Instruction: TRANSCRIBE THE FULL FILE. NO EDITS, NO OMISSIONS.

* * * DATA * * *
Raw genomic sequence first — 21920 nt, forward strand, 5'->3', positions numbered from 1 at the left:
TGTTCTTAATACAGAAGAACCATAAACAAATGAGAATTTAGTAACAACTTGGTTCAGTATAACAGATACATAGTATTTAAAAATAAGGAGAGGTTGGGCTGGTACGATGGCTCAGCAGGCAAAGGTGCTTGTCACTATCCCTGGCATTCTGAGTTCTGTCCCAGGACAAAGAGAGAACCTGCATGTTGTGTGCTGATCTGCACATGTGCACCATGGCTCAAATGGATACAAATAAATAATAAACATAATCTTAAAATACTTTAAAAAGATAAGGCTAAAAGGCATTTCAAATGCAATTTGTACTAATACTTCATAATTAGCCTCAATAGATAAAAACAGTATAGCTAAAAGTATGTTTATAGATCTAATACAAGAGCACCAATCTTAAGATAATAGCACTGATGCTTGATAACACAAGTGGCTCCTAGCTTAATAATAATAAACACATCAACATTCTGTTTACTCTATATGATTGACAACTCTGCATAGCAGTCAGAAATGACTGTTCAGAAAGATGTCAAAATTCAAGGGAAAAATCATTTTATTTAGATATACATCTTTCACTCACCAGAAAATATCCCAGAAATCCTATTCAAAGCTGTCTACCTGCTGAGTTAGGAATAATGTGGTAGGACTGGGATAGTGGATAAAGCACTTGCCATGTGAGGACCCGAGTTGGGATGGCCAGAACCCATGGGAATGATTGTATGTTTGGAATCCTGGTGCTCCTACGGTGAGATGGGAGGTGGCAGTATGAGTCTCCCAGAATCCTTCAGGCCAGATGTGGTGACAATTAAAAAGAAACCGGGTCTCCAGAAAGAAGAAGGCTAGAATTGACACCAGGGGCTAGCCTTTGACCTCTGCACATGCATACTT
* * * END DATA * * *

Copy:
Raw genomic sequence first — 21920 nt, forward strand, 5'->3', positions numbered from 1 at the left:
TGTTCTTAATACAGAAGAACCATAAACAAATGAGAATTTAGTAACAACTTGGTTCAGTATAACAGATACATAGTATTTAAAAATAAGGAGAGGTTGGGCTGGTACGATGGCTCAGCAGGCAAAGGTGCTTGTCACTATCCCTGGCATTCTGAGTTCTGTCCCAGGACAAAGAGAGAACCTGCATGTTGTGTGCTGATCTGCACATGTGCACCATGGCTCAAATGGATACAAATAAATAATAAACATAATCTTAAAATACTTTAAAAAGATAAGGCTAAAAGGCATTTCAAATGCAATTTGTACTAATACTTCATAATTAGCCTCAATAGATAAAAACAGTATAGCTAAAAGTATGTTTATAGATCTAATACAAGAGCACCAATCTTAAGATAATAGCACTGATGCTTGATAACACAAGTGGCTCCTAGCTTAATAATAATAAACACATCAACATTCTGTTTACTCTATATGATTGACAACTCTGCATAGCAGTCAGAAATGACTGTTCAGAAAGATGTCAAAATTCAAGGGAAAAATCATTTTATTTAGATATACATCTTTCACTCACCAGAAAATATCCCAGAAATCCTATTCAAAGCTGTCTACCTGCTGAGTTAGGAATAATGTGGTAGGACTGGGATAGTGGATAAAGCACTTGCCATGTGAGGACCCGAGTTGGGATGGCCAGAACCCATGGGAATGATTGTATGTTTGGAATCCTGGTGCTCCTACGGTGAGATGGGAGGTGGCAGTATGAGTCTCCCAGAATCCTTCAGGCCAGATGTGGTGACAATTAAAAAGAAACCGGGTCTCCAGAAAGAAGAAGGCTAGAATTGACACCAGGGGCTAGCCTTTGACCTCTGCACATGCATACTT